LaFayette City Council to vote on an increase in water and sewage rates
Published 7:48 am Saturday, July 16, 2022
LAFAYETTE – The LaFayette City Council is set to vote on a rate increase for both water and sewer services at its next city council meeting on July 25. The rate has not been raised since 2011, according to Ann Gleaton, superintendent of the city water plant.
This comes after the Monday night city council meeting, in which Gleaton said that LaFayette had been approved for a $745,000 grant through the Alabama Department of Environmental Management in order to make major renovations to the water plant.
However, in order to finalize and receive the funding, ADEM is requiring a written letter from the mayor stating that the city’s water and sewer rates would be raised in the near future.
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“[ADEM] said that we had one of the lowest and worst rates in the entire state of Alabama,” Gleaton said. “Because of that, they are asking that [the city council] give the mayor permission to send them a letter in writing stating that we will raise the rates in the near future.”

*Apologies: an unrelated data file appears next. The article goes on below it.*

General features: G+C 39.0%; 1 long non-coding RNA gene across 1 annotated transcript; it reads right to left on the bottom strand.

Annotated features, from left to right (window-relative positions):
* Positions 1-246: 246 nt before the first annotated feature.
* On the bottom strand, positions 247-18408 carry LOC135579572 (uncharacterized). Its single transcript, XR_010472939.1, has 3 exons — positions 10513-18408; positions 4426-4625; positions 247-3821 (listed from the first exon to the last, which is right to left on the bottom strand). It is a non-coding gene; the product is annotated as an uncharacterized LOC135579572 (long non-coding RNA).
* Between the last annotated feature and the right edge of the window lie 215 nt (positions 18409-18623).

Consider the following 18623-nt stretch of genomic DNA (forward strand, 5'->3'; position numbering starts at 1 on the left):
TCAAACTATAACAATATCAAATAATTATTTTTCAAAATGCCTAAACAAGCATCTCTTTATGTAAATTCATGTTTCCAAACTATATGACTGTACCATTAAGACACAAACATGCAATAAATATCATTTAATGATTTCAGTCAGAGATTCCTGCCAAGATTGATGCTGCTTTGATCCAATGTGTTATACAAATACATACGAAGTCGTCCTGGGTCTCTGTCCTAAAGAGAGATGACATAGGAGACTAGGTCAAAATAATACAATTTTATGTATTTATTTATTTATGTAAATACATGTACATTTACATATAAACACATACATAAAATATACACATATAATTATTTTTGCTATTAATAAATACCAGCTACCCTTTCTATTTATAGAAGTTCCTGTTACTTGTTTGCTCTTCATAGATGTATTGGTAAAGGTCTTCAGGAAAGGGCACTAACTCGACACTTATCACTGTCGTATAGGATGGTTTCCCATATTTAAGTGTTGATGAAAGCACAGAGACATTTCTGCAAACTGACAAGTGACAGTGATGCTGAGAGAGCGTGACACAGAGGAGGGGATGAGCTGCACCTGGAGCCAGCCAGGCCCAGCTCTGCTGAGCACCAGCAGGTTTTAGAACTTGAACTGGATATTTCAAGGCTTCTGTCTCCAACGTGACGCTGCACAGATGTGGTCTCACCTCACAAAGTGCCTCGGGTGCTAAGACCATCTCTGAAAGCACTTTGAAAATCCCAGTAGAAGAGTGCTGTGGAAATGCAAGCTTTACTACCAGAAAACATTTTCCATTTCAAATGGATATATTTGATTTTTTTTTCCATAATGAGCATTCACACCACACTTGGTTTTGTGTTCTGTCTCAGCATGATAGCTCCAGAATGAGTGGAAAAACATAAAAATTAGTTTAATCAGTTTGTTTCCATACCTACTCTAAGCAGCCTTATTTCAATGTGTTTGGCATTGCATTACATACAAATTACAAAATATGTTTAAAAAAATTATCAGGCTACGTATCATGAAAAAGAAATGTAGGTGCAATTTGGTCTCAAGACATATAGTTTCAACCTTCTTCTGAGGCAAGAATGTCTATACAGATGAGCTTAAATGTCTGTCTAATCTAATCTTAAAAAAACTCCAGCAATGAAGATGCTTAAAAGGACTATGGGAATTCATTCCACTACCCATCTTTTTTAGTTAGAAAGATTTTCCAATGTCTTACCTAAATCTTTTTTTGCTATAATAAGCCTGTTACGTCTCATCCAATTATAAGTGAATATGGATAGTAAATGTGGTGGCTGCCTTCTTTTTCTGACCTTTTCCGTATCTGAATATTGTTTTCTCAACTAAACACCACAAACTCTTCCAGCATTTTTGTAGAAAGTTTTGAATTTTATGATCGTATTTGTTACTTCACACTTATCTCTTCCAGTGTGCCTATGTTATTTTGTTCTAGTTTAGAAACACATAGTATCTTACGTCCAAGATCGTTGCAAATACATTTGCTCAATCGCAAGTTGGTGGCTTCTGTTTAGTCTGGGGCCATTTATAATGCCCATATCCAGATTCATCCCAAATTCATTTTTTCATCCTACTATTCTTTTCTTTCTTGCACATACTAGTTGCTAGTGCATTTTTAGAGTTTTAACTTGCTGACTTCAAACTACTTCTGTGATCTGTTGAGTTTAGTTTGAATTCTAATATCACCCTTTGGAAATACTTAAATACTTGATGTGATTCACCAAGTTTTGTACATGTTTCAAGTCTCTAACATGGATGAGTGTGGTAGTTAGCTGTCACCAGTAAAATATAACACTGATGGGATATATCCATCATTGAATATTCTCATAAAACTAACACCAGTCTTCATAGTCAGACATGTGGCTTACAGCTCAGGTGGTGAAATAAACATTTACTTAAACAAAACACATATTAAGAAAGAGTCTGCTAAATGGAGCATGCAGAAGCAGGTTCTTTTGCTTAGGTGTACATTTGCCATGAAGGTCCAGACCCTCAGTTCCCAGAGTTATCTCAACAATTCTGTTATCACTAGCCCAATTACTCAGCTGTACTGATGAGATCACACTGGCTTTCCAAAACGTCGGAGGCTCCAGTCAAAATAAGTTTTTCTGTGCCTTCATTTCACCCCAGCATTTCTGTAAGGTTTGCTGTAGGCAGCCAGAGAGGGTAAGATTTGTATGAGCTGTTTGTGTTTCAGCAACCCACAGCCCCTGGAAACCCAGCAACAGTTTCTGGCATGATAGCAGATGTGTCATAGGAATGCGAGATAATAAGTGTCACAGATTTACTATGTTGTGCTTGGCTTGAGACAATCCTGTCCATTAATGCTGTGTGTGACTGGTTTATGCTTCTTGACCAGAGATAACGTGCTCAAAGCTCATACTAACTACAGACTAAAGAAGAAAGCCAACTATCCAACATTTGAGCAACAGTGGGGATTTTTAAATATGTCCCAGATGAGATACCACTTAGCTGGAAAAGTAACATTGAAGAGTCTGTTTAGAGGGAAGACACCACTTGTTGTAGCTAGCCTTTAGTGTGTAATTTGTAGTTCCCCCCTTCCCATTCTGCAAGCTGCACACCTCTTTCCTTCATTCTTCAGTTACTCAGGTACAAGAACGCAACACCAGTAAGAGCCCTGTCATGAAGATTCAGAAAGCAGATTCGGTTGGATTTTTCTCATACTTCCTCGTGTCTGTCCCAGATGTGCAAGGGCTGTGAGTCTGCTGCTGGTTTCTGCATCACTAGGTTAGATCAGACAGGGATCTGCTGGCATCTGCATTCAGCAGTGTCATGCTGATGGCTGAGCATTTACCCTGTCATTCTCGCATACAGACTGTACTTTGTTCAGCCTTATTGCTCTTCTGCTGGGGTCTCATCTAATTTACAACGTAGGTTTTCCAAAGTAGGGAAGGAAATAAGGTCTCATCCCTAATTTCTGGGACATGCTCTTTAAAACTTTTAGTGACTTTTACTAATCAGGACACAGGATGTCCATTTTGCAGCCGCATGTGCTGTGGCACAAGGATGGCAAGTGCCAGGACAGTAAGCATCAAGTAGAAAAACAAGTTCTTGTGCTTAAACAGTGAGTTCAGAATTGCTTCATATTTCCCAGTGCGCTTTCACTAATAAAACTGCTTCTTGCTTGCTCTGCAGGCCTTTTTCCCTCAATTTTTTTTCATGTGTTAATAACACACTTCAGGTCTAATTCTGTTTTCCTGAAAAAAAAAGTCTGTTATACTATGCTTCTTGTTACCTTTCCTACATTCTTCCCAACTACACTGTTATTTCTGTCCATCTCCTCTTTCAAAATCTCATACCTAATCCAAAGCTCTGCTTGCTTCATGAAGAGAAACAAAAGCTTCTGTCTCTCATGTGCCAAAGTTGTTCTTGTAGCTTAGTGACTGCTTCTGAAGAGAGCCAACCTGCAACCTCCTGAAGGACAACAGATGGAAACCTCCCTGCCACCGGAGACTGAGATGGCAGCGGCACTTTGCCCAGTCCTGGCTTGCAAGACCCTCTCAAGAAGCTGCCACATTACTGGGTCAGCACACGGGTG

ADEM’s database shows that the average price for 5,000 gallons of water in the state of Alabama is approximately $36.11. In LaFayette however, the average price is approximately $26.49, well below the state average. According to the database, this puts LaFayette in the red for cost recovery, meaning that the utility rates do not effectively cover operational expenses.
City Attorney Mack Tucker stated that this was ADEM’s primary concern, as if the current rates for water and sewage do not cover all of the necessary operating expenses, it would not be reasonable for them to make improvements.
“The reason that they are currently holding the grant is because the rates are so low that we are not able to keep up with our operating costs, much less our capital improvement,” he said. “Essentially, they are saying we are not being responsible, and they don’t want to give a grant to a city that is not being responsible.”
Mayor Kenneth Vines noted that LaFayette does need to take advantage of this grant to get the much-needed improvements to the water plant, even if it means increasing the water rate. These improvements would include a new filtration console, a new computer system, service on the current filters and several system quality updates.
“The water issue in LaFayette was something I ran on and I believe our citizens deserve quality water … No one likes rate increases, but it is a necessary step we must take for our community,” Vines said.
After a brief discussion, the city council determined that LaFayette does need the grant funding for infrastructure improvements but that further discussion would be needed to determine exactly how an increase to the water and sewage rate could be implemented.
At the work session on Wednesday, the council revisited the topic but did not specify how much the rate would increase.
When contacted, the city of LaFayette did not give any further details.